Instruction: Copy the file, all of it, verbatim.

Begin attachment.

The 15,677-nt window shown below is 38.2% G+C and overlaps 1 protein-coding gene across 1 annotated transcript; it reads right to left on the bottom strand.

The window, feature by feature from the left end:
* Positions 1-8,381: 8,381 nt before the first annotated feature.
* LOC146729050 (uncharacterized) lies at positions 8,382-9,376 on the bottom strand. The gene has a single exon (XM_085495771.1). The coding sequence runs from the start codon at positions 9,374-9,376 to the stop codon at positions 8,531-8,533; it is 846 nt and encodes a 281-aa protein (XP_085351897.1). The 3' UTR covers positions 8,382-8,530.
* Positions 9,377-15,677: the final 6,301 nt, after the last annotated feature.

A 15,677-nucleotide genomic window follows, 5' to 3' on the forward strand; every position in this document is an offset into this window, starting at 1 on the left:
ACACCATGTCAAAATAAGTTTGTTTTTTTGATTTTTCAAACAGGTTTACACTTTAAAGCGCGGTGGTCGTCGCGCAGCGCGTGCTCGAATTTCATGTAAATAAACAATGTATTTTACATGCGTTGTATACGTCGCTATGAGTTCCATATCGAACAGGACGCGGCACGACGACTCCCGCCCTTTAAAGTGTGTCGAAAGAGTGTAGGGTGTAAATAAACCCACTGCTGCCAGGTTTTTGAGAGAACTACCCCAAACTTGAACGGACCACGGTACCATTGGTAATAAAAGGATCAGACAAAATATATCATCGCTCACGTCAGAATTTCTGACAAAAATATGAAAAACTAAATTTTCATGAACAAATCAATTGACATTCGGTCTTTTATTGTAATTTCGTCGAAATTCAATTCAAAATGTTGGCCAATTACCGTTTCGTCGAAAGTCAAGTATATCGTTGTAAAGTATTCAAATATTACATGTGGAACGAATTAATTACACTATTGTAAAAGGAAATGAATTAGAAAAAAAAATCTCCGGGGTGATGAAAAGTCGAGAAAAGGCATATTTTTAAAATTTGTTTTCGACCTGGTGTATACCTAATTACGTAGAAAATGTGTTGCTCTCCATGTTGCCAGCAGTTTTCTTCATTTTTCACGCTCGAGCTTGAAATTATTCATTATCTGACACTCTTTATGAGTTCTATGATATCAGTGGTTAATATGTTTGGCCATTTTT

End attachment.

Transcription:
The 15,677-nt window shown below is 38.2% G+C and overlaps 1 protein-coding gene across 1 annotated transcript; it reads right to left on the bottom strand.

The window, feature by feature from the left end:
* Positions 1-8,381: 8,381 nt before the first annotated feature.
* LOC146729050 (uncharacterized) lies at positions 8,382-9,376 on the bottom strand. The gene has a single exon (XM_085495771.1). The coding sequence runs from the start codon at positions 9,374-9,376 to the stop codon at positions 8,531-8,533; it is 846 nt and encodes a 281-aa protein (XP_085351897.1). The 3' UTR covers positions 8,382-8,530.
* Positions 9,377-15,677: the final 6,301 nt, after the last annotated feature.

A 15,677-nucleotide genomic window follows, 5' to 3' on the forward strand; every position in this document is an offset into this window, starting at 1 on the left:
ACACCATGTCAAAATAAGTTTGTTTTTTTGATTTTTCAAACAGGTTTACACTTTAAAGCGCGGTGGTCGTCGCGCAGCGCGTGCTCGAATTTCATGTAAATAAACAATGTATTTTACATGCGTTGTATACGTCGCTATGAGTTCCATATCGAACAGGACGCGGCACGACGACTCCCGCCCTTTAAAGTGTGTCGAAAGAGTGTAGGGTGTAAATAAACCCACTGCTGCCAGGTTTTTGAGAGAACTACCCCAAACTTGAACGGACCACGGTACCATTGGTAATAAAAGGATCAGACAAAATATATCATCGCTCACGTCAGAATTTCTGACAAAAATATGAAAAACTAAATTTTCATGAACAAATCAATTGACATTCGGTCTTTTATTGTAATTTCGTCGAAATTCAATTCAAAATGTTGGCCAATTACCGTTTCGTCGAAAGTCAAGTATATCGTTGTAAAGTATTCAAATATTACATGTGGAACGAATTAATTACACTATTGTAAAAGGAAATGAATTAGAAAAAAAAATCTCCGGGGTGATGAAAAGTCGAGAAAAGGCATATTTTTAAAATTTGTTTTCGACCTGGTGTATACCTAATTACGTAGAAAATGTGTTGCTCTCCATGTTGCCAGCAGTTTTCTTCATTTTTCACGCTCGAGCTTGAAATTATTCATTATCTGACACTCTTTATGAGTTCTATGATATCAGTGGTTAATATGTTTGGCCATTTTT